When you connect to your home-hosted website by name, the name resolves to an IP address. That IP address is the address of your home router. And your home router is designed to assume that any connection to the web server port coming from inside the home is intended for the router's administration pages— even though you have carefully configured the router to forward connections on port 80 (the web server port) to your home-based web server.
So how do you work around the problem without buing a better router? If you just need to test your home web server from one of your PCs, you can edit the hosts file on that PC so that the name of your web server automatically resolves to the internal IP address of your home web server. When your computer needs to translate a website name to an IP address, it consults the hosts file first before consulting DNS servers, so we can use this technique to avoid involving your router when your home PC connects directly to your home-hosted website.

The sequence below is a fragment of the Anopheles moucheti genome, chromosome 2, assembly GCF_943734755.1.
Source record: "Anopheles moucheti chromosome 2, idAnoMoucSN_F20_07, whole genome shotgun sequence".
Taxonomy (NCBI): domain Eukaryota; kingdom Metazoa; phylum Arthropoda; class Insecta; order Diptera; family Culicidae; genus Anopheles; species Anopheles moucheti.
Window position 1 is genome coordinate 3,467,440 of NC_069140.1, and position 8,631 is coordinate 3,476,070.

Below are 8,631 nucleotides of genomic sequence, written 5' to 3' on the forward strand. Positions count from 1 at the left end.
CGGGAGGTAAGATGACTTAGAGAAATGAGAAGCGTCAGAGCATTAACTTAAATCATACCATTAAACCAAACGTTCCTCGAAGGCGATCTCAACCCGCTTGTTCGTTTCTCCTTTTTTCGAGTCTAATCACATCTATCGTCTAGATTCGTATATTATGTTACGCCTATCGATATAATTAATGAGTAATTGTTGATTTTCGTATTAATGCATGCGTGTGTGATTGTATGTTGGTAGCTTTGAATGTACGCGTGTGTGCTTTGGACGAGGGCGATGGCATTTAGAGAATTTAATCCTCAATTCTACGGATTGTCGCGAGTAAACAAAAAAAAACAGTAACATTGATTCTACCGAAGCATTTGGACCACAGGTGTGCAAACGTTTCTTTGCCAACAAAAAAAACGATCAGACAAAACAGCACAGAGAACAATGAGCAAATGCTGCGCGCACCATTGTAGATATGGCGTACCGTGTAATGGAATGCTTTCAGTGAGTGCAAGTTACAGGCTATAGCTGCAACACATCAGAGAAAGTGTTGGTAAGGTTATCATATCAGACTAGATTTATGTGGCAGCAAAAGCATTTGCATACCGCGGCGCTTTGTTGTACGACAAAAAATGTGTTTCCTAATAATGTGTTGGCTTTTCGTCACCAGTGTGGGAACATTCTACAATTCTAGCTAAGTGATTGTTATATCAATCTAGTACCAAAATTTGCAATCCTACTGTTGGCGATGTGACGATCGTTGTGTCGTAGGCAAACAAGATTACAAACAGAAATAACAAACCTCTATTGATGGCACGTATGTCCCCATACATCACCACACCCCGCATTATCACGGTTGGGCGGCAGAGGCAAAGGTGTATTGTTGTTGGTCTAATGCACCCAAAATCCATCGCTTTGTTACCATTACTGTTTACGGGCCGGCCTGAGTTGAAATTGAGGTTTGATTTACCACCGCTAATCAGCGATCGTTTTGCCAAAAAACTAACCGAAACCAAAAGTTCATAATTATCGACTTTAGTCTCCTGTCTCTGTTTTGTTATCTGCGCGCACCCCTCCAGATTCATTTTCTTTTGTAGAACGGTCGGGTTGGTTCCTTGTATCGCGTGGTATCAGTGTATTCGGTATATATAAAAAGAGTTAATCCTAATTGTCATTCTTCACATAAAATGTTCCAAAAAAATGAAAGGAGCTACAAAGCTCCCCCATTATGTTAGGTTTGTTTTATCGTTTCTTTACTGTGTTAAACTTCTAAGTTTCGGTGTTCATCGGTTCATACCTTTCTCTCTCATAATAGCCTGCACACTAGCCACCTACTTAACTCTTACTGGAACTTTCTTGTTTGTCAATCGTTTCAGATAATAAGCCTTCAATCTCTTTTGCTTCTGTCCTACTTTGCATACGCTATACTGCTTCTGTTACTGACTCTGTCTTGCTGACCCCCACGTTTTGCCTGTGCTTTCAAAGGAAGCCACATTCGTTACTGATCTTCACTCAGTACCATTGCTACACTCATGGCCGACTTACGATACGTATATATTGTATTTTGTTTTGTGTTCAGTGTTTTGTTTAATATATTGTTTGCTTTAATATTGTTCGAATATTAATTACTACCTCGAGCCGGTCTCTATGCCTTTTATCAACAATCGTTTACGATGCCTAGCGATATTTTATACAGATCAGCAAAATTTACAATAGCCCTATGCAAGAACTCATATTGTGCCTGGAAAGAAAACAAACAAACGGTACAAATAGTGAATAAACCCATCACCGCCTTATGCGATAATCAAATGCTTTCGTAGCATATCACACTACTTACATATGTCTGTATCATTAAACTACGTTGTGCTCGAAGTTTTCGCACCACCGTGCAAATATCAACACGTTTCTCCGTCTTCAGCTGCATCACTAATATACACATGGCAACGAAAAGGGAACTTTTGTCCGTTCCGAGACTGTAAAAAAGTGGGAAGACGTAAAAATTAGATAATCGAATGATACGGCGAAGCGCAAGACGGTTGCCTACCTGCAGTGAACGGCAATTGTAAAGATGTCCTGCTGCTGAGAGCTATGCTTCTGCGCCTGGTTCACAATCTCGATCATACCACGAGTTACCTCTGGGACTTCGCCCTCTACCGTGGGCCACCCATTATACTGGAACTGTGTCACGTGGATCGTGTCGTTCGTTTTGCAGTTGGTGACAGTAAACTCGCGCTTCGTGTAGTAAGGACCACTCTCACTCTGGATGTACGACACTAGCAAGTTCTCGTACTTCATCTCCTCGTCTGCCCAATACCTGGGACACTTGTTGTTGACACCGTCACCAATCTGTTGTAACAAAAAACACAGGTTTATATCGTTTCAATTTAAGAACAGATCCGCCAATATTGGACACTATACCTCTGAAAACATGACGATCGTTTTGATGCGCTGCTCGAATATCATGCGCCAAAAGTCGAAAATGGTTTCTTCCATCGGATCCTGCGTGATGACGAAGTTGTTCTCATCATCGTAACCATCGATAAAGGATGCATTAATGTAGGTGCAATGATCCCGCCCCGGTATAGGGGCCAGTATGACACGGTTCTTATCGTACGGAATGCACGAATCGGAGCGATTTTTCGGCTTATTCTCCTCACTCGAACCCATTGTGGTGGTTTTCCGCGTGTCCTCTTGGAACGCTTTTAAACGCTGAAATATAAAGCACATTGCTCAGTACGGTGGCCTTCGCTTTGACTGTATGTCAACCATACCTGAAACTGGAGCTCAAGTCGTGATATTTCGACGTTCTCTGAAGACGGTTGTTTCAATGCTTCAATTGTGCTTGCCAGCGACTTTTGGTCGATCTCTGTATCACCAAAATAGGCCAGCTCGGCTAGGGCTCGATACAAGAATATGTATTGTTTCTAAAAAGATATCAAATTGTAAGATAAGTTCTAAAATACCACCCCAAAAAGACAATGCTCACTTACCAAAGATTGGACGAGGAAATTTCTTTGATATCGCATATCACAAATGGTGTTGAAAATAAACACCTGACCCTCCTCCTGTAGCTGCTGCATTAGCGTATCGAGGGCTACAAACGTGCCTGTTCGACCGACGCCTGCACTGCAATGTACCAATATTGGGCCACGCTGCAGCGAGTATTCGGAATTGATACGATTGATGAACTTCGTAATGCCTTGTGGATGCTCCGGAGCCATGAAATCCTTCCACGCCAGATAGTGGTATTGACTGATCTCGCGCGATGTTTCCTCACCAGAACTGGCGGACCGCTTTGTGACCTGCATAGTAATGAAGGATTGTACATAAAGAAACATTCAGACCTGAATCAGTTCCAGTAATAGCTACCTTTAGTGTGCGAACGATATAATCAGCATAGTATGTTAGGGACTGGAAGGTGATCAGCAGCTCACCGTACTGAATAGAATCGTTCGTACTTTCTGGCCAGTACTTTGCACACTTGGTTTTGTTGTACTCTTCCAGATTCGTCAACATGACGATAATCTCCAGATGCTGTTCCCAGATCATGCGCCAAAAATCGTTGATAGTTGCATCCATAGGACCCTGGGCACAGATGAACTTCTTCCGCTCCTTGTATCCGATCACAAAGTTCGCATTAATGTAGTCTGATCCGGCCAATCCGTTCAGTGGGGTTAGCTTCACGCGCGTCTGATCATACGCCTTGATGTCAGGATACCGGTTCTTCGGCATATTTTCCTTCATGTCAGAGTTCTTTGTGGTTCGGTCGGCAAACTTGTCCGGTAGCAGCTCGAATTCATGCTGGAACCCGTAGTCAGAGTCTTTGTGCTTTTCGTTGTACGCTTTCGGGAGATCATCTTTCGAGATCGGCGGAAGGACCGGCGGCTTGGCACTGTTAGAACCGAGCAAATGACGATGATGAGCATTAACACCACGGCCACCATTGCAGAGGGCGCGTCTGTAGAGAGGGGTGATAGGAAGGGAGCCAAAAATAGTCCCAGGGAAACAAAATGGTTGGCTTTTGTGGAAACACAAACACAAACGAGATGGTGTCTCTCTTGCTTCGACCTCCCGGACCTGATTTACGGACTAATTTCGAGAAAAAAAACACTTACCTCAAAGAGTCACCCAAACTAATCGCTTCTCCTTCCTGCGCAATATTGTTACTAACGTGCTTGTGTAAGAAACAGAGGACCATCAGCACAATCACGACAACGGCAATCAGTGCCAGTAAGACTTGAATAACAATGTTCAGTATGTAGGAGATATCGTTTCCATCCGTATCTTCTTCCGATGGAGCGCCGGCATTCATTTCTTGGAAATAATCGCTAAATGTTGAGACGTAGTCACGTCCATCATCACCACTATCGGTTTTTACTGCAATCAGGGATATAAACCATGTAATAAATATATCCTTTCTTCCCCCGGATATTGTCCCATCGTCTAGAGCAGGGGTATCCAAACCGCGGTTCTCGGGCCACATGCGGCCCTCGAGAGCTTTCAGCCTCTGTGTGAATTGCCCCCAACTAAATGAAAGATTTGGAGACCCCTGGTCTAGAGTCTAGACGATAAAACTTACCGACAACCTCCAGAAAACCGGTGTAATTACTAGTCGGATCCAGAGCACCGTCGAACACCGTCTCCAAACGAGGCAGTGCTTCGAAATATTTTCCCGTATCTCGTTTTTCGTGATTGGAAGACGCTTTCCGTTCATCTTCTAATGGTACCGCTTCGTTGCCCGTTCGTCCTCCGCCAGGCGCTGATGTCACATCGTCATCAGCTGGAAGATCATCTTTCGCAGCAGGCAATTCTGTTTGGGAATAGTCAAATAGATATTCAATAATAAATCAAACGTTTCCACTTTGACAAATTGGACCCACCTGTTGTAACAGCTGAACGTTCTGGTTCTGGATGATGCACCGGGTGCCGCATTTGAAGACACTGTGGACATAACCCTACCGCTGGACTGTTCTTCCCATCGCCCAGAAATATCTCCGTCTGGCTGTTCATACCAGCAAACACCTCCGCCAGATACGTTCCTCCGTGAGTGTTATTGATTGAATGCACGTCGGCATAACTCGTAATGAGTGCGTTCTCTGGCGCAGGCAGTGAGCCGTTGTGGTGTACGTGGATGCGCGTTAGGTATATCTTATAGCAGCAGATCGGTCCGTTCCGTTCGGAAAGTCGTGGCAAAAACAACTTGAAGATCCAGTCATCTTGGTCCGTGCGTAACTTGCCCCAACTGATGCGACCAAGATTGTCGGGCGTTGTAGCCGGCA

On Windows XP, the hosts file is located here:
You will need to open this file with Notepad and add one line at the end. Here I assume that your home-hosted site is called example.is-a-geek.com and that the internal IP address of your home-hosted site is 192.168.2.100, but you must use the correct name and internal IP address for your site. If you don't understand this, you should read how do I host my own website at home? before continuing.
Here's the line to add to your hosts file:
If you are running MacOS X on your home PC, you can still edit your hosts file. In your case the file is at the location: /private/etc/hosts
Linux users can find their hosts file at: /etc/hosts
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